Above image: Director Tim Saccenti directs Metallica in front of Kelly Richardson’s Origin Stories. Credit: Setta
CBC As It Happens Interview
CBC As It Happens interviewed Kelly Richardson and Setta Studio (Director, Tim Saccenti and curator, Dina Chang) about the inclusion of her art in Metallica’s title track music video for 72 Seasons, and worldwide cinema screening. Listen to the interview and read the full article (partially quoted below)!
Art that ‘cuts to your core’
Tim Saccenti and Dina Chang, who run a creative studio called Setta out of New York City and L.A., thought Richardson’s art resonated with what they were trying to accomplish.
“Aside from being longtime fans of her work, we both felt Kelly’s pieces had a particular kind of monumental grandeur, a sense of awe, that mirrored the sonically heavy sound of Metallica,” Saccenti said in an email.
“There’s a primal unease to her pieces that cuts to your core.”
The video features the band rocking out, surrounded by swirling, almost fire-like visual effects, against a massive digital projection of imagery.
Included in that imagery are three of Richardson’s pieces — Origin Stories, and Origin Stories (AR), which she described as looking like “a big field of stars,” and Halo, which depicts an eclipse.
Above image: still from Metallica’s 72 Seasons music video featuring Kelly Richardson’s work HALO
“At one point you actually see James Hetfield inside the eclipse,” Richardson said.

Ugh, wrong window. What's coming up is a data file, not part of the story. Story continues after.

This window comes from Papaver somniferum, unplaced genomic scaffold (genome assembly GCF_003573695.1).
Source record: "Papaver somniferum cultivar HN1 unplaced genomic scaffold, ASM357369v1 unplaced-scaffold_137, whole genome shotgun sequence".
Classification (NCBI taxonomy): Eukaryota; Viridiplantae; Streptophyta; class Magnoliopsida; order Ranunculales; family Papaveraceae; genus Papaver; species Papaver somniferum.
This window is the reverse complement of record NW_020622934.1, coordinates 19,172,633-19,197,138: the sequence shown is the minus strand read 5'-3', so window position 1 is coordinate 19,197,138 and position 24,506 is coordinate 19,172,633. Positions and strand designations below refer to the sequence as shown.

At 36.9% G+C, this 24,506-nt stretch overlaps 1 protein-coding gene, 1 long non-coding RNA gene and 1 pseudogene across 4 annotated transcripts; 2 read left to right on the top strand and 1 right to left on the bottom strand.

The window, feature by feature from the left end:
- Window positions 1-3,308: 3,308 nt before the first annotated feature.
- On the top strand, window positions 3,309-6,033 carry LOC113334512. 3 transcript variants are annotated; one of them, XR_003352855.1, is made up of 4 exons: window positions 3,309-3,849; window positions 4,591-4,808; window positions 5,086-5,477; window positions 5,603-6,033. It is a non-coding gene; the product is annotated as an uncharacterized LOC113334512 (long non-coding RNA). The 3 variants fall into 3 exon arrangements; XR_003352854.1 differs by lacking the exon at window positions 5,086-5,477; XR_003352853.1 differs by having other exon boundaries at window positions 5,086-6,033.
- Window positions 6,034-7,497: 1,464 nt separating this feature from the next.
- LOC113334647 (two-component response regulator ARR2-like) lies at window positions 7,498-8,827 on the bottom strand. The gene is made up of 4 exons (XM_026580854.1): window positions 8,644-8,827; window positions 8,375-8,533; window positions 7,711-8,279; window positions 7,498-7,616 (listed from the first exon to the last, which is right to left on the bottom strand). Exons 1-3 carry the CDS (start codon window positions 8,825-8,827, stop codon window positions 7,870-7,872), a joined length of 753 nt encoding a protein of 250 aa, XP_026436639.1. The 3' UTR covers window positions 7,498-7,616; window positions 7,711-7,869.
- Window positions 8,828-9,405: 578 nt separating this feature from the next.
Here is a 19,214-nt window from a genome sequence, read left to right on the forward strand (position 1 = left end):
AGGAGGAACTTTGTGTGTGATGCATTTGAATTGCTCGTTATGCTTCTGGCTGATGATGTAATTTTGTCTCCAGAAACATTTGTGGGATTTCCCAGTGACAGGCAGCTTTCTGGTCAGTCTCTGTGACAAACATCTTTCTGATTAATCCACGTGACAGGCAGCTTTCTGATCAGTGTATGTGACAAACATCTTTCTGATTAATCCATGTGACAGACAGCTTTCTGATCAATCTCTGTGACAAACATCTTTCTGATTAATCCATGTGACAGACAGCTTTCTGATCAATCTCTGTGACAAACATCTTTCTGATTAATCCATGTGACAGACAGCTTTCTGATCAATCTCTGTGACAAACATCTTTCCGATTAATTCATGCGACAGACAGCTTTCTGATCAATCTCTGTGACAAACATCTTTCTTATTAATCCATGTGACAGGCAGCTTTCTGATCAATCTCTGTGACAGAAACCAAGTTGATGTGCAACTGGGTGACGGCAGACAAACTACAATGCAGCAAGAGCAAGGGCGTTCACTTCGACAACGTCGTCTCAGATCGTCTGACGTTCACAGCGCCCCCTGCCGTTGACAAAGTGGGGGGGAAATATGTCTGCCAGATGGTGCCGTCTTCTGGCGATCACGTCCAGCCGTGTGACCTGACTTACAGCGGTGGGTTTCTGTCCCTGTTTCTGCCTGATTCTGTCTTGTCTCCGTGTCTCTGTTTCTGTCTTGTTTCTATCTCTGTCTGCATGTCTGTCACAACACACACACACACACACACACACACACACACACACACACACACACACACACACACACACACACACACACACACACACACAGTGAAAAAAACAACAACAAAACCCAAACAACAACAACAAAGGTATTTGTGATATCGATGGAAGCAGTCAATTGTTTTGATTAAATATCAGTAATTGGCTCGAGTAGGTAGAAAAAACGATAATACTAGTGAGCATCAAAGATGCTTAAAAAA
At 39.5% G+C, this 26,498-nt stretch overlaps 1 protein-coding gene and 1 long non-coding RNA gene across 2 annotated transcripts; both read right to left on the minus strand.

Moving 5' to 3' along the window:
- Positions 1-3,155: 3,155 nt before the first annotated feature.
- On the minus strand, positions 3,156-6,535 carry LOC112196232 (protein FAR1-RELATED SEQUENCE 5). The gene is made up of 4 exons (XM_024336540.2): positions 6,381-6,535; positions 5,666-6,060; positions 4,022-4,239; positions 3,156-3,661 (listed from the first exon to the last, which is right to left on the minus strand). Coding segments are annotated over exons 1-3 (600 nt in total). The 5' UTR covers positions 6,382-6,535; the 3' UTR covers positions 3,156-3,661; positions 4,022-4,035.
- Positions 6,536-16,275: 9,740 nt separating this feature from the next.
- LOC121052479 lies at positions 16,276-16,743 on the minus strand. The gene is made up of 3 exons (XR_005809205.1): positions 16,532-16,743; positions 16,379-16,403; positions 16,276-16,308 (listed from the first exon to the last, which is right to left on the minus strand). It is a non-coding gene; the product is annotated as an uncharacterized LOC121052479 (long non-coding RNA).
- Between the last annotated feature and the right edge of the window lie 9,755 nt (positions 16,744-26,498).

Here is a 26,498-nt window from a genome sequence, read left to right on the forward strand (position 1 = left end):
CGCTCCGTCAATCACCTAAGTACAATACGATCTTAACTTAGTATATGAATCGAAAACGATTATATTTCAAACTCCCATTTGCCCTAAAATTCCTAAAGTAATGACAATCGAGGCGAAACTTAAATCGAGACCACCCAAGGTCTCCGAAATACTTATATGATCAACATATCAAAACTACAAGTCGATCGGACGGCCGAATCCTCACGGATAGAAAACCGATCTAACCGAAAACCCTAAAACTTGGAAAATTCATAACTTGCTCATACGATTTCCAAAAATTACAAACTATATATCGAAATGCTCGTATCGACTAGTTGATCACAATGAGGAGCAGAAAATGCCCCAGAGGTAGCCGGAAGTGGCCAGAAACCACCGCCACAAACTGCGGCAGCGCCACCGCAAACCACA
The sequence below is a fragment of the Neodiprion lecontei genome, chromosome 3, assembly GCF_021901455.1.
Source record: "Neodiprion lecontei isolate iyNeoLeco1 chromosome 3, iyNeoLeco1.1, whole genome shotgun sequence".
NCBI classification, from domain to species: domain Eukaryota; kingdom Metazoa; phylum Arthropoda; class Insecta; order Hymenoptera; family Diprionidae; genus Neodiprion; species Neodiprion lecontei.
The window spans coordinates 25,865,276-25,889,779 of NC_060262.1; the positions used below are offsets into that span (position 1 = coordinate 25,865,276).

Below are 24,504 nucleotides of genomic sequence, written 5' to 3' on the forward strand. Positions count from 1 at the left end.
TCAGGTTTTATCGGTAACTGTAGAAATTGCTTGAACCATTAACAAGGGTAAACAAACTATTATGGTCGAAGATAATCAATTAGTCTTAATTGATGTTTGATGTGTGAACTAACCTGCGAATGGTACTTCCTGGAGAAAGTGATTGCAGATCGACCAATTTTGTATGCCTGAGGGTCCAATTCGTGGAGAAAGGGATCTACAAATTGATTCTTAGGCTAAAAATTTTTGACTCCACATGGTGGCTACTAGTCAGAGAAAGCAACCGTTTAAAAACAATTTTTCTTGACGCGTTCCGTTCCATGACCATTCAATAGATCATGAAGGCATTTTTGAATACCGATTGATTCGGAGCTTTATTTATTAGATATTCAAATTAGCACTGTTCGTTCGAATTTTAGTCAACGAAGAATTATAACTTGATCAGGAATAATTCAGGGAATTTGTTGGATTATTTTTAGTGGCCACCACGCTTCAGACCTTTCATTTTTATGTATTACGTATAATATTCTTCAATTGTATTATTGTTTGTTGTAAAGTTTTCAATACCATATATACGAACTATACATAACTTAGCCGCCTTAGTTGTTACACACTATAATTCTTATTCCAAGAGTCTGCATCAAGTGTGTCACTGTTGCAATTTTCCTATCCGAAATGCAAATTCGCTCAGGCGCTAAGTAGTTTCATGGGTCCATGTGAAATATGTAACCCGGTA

Richardson’s work is made to be projected on screens in galleries and museums, but this was far more massive than her usual exhibitions.
Above image: ‘Origin Stories’ projected in a Volume Stage on the set of Metallica’s 72 Seasons music video shoot. Credit: Setta
When Origin Stories was displayed, Saccenti says “the 100-person strong crew of bustling technicians and creatives went silent in respect.
“It was a perfect mix of spectacle and emotion, creating a near mythological environment to capture the band in,” he said.
Richardson describes the piece as “a debris field made up of crystals or diamonds, and they’re floating in space.” The diamonds, she said, represent extinct species.
“In my practice, I’ve explored many ideas which illustrate anxieties about where we’re heading as a species, really, in relation to climate change. And in this work in particular, I’m trying to visualise the extinction crisis that we’re currently in the midst of,” she said.
“Ultimately, I’m trying to engage people, or all of us really, in conversation, asking us to really ask ourselves what it is that we truly value.”